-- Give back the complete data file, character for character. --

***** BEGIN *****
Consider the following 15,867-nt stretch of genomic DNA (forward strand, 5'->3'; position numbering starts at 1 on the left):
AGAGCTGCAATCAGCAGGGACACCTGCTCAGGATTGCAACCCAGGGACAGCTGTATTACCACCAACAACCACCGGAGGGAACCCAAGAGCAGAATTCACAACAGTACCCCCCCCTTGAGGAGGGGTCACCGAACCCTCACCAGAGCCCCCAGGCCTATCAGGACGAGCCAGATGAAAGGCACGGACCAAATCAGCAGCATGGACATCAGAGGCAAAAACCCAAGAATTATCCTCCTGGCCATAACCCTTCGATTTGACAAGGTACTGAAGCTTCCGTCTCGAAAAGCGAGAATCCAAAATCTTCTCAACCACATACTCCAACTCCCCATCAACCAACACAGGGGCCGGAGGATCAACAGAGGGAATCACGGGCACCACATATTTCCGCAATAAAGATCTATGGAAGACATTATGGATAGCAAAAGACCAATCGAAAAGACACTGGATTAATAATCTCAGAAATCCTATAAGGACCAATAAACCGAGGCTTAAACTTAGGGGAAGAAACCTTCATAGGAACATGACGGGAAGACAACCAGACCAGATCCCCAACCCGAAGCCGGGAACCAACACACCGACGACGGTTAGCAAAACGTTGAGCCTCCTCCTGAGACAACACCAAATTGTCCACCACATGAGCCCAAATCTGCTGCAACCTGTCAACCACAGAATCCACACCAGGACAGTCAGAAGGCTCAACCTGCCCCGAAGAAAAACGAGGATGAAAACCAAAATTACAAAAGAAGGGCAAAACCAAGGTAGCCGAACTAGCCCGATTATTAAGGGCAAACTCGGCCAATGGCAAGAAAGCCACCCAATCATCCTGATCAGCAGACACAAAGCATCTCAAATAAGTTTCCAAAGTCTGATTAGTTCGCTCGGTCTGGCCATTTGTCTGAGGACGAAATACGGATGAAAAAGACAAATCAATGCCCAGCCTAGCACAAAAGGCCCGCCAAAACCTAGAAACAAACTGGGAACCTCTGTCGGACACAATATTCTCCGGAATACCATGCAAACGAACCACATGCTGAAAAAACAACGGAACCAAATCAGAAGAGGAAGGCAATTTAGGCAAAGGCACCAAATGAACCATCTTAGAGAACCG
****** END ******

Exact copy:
Consider the following 15,867-nt stretch of genomic DNA (forward strand, 5'->3'; position numbering starts at 1 on the left):
AGAGCTGCAATCAGCAGGGACACCTGCTCAGGATTGCAACCCAGGGACAGCTGTATTACCACCAACAACCACCGGAGGGAACCCAAGAGCAGAATTCACAACAGTACCCCCCCCTTGAGGAGGGGTCACCGAACCCTCACCAGAGCCCCCAGGCCTATCAGGACGAGCCAGATGAAAGGCACGGACCAAATCAGCAGCATGGACATCAGAGGCAAAAACCCAAGAATTATCCTCCTGGCCATAACCCTTCGATTTGACAAGGTACTGAAGCTTCCGTCTCGAAAAGCGAGAATCCAAAATCTTCTCAACCACATACTCCAACTCCCCATCAACCAACACAGGGGCCGGAGGATCAACAGAGGGAATCACGGGCACCACATATTTCCGCAATAAAGATCTATGGAAGACATTATGGATAGCAAAAGACCAATCGAAAAGACACTGGATTAATAATCTCAGAAATCCTATAAGGACCAATAAACCGAGGCTTAAACTTAGGGGAAGAAACCTTCATAGGAACATGACGGGAAGACAACCAGACCAGATCCCCAACCCGAAGCCGGGAACCAACACACCGACGACGGTTAGCAAAACGTTGAGCCTCCTCCTGAGACAACACCAAATTGTCCACCACATGAGCCCAAATCTGCTGCAACCTGTCAACCACAGAATCCACACCAGGACAGTCAGAAGGCTCAACCTGCCCCGAAGAAAAACGAGGATGAAAACCAAAATTACAAAAGAAGGGCAAAACCAAGGTAGCCGAACTAGCCCGATTATTAAGGGCAAACTCGGCCAATGGCAAGAAAGCCACCCAATCATCCTGATCAGCAGACACAAAGCATCTCAAATAAGTTTCCAAAGTCTGATTAGTTCGCTCGGTCTGGCCATTTGTCTGAGGACGAAATACGGATGAAAAAGACAAATCAATGCCCAGCCTAGCACAAAAGGCCCGCCAAAACCTAGAAACAAACTGGGAACCTCTGTCGGACACAATATTCTCCGGAATACCATGCAAACGAACCACATGCTGAAAAAACAACGGAACCAAATCAGAAGAGGAAGGCAATTTAGGCAAAGGCACCAAATGAACCATCTTAGAGAACCG